I’m sorry

My grandson’s favorite phrase is “I’m so sorry…” whenever he thinks he did something wrong. It’s cute and it is sincere, and it works. Customer service training, for more than 20 years that I am aware of, has taught people to apologize to a customer who complains, because “research” has shown that this is critical to the customer feeling better about their relationship with your company. Many companies resisted this approach at least because they felt that an apology was an admission of guilt.

As most lawyers will tell you, “I’m sorry” and “we are at fault or guilty” are not the same phrase, and using the legal excuse for not apologizing has gone by the wayside in most well-run, customer-oriented companies. The last bastion of failure to apologize is the medical community.

As all of our readers must know, the U.S. is in the midst of a great “debate” regarding healthcare reform. (No I am not going down that path.) One of the objectives for reform for some of the politicians was so-called “tort reform.” The purpose was to limit lawsuits by patients, many of which are apparently without merit, but which drive up the cost of medical care because doctors order tests to protect themselves from “Monday morning quarterbacking” or second-guessing their decisions if something goes wrong.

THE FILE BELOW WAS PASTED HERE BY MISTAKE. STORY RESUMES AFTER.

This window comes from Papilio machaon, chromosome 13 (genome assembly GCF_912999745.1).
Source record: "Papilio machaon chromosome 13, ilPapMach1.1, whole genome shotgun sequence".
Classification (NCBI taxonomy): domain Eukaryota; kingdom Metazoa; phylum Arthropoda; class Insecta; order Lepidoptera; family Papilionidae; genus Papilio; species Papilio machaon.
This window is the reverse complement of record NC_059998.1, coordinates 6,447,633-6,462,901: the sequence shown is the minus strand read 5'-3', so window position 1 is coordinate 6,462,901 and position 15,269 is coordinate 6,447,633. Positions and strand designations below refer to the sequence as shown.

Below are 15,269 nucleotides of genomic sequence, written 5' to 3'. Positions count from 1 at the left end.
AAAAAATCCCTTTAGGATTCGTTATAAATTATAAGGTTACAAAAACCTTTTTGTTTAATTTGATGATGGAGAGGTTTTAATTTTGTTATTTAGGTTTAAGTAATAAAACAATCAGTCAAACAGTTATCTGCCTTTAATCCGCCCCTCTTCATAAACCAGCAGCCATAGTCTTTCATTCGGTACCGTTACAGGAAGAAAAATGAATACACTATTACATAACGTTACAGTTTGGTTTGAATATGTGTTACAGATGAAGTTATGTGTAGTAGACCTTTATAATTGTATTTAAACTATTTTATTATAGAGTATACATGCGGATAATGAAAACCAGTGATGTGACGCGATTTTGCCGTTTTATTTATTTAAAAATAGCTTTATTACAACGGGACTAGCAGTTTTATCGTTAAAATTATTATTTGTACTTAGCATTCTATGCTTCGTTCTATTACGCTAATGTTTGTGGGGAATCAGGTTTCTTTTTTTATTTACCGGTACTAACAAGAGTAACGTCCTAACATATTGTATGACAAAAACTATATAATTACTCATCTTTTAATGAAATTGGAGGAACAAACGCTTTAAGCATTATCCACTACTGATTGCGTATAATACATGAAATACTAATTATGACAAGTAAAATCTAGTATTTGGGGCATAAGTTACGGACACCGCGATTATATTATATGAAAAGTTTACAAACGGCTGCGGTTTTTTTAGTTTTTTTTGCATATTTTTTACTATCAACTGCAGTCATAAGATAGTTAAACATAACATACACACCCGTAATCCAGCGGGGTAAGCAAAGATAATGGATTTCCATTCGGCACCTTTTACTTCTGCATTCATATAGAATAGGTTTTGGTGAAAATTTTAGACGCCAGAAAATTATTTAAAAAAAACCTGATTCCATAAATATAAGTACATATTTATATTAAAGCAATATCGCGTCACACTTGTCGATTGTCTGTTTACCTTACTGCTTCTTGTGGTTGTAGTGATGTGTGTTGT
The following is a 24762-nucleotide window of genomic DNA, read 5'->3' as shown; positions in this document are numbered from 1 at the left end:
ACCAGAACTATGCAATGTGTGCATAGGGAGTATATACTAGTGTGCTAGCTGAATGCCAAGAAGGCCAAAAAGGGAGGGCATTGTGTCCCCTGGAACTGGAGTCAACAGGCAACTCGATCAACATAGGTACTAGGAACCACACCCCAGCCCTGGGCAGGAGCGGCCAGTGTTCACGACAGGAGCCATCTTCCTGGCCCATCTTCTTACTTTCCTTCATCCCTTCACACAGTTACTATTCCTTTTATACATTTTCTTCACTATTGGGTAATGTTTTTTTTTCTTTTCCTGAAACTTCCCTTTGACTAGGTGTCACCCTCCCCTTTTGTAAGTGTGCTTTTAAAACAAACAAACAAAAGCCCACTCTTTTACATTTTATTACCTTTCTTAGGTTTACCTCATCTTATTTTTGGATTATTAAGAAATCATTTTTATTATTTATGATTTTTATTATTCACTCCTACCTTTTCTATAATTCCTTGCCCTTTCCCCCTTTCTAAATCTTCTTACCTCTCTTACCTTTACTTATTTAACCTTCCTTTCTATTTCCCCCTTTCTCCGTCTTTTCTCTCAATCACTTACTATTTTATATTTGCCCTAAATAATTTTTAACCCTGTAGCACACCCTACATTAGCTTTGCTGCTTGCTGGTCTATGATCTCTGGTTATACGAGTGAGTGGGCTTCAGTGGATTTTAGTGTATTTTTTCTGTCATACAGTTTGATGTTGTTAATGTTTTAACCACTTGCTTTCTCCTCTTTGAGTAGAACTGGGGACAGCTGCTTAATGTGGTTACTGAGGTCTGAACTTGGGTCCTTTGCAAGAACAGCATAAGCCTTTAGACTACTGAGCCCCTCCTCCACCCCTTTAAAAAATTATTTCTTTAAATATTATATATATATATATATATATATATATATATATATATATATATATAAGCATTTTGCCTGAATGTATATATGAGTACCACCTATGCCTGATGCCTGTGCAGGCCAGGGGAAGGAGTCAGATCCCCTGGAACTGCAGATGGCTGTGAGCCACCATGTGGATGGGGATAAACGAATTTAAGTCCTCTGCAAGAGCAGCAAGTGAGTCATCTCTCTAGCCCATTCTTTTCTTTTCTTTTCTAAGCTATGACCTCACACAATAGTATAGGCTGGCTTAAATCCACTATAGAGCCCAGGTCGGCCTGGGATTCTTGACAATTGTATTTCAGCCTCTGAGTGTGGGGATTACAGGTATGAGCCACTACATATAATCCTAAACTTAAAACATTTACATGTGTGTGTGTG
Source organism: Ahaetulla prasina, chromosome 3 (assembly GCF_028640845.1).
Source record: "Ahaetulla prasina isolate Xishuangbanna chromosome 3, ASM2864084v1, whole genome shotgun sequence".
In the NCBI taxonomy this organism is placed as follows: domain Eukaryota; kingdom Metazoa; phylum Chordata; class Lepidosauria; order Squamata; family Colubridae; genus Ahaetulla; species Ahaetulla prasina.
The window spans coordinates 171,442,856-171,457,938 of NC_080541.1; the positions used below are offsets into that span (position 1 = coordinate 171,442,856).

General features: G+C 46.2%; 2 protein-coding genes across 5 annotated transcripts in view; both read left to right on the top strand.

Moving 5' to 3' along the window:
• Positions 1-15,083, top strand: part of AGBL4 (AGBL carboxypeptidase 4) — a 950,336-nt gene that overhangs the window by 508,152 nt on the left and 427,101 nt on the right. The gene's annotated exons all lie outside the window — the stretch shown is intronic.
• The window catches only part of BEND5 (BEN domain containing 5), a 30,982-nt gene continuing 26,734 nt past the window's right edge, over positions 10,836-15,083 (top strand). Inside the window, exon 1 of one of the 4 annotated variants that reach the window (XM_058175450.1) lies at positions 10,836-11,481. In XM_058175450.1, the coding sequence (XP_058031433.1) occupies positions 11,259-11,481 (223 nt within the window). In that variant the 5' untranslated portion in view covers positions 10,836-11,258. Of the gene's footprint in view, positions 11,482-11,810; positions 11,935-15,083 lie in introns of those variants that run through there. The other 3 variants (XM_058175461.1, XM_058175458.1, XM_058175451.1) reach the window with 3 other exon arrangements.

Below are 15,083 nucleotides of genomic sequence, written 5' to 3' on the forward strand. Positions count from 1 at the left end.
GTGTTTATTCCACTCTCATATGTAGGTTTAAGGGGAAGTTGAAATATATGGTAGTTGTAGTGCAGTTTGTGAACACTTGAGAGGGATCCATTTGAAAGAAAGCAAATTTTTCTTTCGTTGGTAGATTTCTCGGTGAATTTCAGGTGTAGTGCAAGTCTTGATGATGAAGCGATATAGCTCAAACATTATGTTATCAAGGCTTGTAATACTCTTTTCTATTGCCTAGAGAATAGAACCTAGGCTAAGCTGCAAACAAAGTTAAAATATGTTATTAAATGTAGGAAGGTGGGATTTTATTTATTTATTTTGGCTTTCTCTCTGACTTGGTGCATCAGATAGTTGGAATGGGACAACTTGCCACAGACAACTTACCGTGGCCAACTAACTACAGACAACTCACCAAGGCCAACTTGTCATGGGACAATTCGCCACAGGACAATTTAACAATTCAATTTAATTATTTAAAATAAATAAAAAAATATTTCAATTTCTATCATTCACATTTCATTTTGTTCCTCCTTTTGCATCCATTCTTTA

Some have wondered if a simple apology to a patient when something does not go as planned would have the same positive effect it has in other areas. Hospital lawyers have apparently been reluctant to find out based on the belief that an apology is an admission of guilt. Turns out apologies appear to work in the medical field as well.

The University of Michigan Health System is reported to have adopted a policy of apologizing in 2001. It reports that malpractice claims dropped by 50% from the 2001 level to 2006. The University of Illinois Medical Center in Chicago started a similar program in 2006 and reports that malpractice claims have dropped by 40% despite an increase in clinical activity by 20%.

My three-year old grandson figured it out, what’s taking you so long?


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1 Response to I’m sorry

  1. Pingback: A primer on why customer service is so bad « Value Acceleration

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